Rockland County, NY - Report Shows Statistically High Number Of Infant Deaths In Orthodox Community Related To Unsafe Sleeping Positions
Rockland County, NY - An unusually high number of Orthodox Jewish infants and toddlers are dying in sleep-related deaths in Rockland County and the Department of Social Services (DSS) says it is working within the insular community and among various sects to prevent future deaths.
Lohud.com writes (http://lohud.us/1D968r9) that since 2008, nine infants have died in incidents likely related to unsafe sleeping practices, and eight of those babies were Jewish, a total of 89%, even though Jews are just one-third of Rockland County’s population. But because religious Jews eschew autopsies, doctors cannot determine with certainty how or why the children are dying, and must rely on external exams only.
Medical examiner Dr. Jonathan Arden said he is sensitive to the religious objections of an autopsy, but that they are still helpful in determining the exact cause of death. “In some cases, if the evidence is strong enough, some medical examiners will then certify that death as an actual asphyxiation death, not unexplained infant death. The recognition of the inappropriate sleep conditions should derive from the investigation of the scene and circumstances.”
In the meantime, babies are regularly found dead in Rockland or elsewhere either in the prone position or with blankets and pillows in cribs. Rabbi Aron Reiner, executive director of the Ramapo-area Bikur Cholim says typically the local hospital, such as Good Samaritan in Suffern, instructs new mothers about how to safely position their babies for sleeping, but added, “If there is a need to do more, then we will definitely do that. There is no death that is OK. One death is too much.”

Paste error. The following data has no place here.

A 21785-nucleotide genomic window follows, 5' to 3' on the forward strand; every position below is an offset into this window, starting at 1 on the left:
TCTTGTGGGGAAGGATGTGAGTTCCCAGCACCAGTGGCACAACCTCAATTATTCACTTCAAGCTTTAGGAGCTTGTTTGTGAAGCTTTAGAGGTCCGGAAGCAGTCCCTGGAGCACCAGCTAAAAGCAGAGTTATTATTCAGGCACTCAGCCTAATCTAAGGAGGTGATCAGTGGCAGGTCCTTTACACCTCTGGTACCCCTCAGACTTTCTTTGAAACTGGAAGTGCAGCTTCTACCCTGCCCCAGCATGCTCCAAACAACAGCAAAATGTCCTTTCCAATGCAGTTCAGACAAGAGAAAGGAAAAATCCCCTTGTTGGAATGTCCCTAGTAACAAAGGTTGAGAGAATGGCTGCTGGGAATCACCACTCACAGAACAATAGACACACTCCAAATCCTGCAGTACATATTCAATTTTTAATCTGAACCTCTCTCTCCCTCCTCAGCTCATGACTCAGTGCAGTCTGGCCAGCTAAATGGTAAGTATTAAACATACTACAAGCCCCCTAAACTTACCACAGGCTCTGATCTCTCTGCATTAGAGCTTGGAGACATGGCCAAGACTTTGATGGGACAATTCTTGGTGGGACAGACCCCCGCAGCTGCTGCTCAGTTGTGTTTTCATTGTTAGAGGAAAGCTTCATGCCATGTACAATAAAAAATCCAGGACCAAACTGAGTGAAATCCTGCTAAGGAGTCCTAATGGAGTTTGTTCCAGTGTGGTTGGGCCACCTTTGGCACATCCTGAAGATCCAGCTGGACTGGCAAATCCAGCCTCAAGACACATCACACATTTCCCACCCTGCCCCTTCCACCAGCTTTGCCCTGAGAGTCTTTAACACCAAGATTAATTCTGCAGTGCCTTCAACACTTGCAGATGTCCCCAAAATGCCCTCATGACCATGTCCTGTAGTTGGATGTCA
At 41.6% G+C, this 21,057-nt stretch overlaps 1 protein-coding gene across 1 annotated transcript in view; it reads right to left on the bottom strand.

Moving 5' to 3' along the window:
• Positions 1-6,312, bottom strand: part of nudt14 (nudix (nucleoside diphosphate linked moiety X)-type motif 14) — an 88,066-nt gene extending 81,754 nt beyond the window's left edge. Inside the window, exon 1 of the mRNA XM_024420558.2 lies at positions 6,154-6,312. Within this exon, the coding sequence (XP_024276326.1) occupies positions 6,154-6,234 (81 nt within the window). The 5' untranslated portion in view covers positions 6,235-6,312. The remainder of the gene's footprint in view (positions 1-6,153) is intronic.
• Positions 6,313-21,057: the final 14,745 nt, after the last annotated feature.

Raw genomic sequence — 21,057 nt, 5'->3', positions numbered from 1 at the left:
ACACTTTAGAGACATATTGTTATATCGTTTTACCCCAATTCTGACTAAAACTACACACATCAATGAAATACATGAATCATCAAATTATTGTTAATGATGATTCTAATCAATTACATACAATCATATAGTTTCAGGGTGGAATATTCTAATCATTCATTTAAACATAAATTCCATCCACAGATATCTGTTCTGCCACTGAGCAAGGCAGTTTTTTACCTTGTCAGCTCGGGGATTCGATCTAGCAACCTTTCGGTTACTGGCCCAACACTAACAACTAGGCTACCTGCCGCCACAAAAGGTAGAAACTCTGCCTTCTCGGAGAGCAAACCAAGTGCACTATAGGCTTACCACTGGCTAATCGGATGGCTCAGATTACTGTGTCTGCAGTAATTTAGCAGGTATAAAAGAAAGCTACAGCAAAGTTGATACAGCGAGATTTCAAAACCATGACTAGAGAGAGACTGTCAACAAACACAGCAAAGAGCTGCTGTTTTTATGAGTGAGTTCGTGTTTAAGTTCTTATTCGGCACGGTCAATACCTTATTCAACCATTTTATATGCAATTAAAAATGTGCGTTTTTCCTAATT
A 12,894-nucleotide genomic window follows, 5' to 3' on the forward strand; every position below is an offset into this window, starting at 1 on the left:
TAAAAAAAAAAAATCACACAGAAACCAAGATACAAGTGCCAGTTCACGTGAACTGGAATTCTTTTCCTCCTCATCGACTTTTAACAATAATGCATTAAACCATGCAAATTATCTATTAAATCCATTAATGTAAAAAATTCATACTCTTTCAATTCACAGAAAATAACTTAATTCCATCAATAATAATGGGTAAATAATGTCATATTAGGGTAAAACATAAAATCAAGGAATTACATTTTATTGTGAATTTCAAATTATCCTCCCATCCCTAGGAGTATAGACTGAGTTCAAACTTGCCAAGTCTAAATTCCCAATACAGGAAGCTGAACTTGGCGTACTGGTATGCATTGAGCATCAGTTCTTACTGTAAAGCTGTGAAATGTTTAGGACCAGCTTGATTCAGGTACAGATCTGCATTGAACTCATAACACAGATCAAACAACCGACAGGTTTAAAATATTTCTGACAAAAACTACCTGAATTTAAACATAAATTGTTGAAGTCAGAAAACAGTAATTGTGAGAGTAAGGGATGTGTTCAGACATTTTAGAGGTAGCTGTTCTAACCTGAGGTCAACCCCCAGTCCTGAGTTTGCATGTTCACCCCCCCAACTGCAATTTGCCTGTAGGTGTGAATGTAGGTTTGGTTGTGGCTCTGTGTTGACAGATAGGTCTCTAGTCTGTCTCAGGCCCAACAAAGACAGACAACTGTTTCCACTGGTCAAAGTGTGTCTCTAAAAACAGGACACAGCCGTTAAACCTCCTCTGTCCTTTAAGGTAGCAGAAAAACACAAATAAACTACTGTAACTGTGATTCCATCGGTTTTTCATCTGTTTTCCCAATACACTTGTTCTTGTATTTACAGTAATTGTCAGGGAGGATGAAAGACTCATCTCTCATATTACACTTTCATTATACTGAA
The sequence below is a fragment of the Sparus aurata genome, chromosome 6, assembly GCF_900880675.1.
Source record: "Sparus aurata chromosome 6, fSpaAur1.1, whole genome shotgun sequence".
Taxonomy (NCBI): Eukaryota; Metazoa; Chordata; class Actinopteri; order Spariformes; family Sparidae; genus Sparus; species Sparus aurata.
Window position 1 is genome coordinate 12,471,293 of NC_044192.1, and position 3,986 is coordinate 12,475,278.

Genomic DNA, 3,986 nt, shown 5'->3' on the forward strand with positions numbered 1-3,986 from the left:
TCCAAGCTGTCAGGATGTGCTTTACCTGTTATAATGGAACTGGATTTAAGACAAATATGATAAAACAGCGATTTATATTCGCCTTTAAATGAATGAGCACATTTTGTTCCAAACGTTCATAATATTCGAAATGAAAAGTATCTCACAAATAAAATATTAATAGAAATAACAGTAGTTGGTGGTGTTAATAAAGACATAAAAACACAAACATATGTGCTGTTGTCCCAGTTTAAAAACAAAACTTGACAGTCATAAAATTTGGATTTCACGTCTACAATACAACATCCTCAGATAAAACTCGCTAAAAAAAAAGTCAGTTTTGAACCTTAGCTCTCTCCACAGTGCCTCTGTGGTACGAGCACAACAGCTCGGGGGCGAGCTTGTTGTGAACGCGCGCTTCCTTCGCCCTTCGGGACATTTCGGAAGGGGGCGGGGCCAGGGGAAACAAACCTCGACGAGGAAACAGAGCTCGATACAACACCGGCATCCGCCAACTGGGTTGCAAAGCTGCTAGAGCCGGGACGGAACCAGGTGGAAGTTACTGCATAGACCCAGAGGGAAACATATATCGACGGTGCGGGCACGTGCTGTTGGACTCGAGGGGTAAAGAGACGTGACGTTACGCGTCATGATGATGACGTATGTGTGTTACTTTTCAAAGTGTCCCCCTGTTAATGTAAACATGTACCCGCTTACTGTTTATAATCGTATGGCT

Rockland’s Department of Social Services says it is trying to coordinate with local rabbis and organize educational meetings with women’s groups in the Orthodox community, but records show DSS has a spotty history of investigating deaths of children.
In 2011, a 14-month old girl was found dead, but the caseworker assigned to investigate did not determine if the child had slept alone in her bed or if there were objects in the bed with her. Nor did the caseworker investigate why the child had not been checked on by her parents for 14 hours. Another case in 2013 revealed a 3-month old found dead face down in her bassinet. The mother said she knew about proper sleeping practices, but had followed her pediatrician’s advice to place the infant prone because the child had colic. The pediatrician refuted that assertion and no autopsy was performed.
A report issued by the Office of Children and Family Services, recommended that caseworkers needed additional training “regarding the unique needs of the insular religious community” and “specific behavioral protocols expected from visitors” while a family is sitting shiva. Workers are also being instructed to interview all witnesses at the scene of a child death.
Rabbi Moshe Tendler of the Community Synagogue of Monsey says county officials should distribute educational information in the community about proper sleeping positions. “Certainly, there should have been distribution of a circular or a poster to get that information over to the community. Every synagogue would be happy to post such a poster.”
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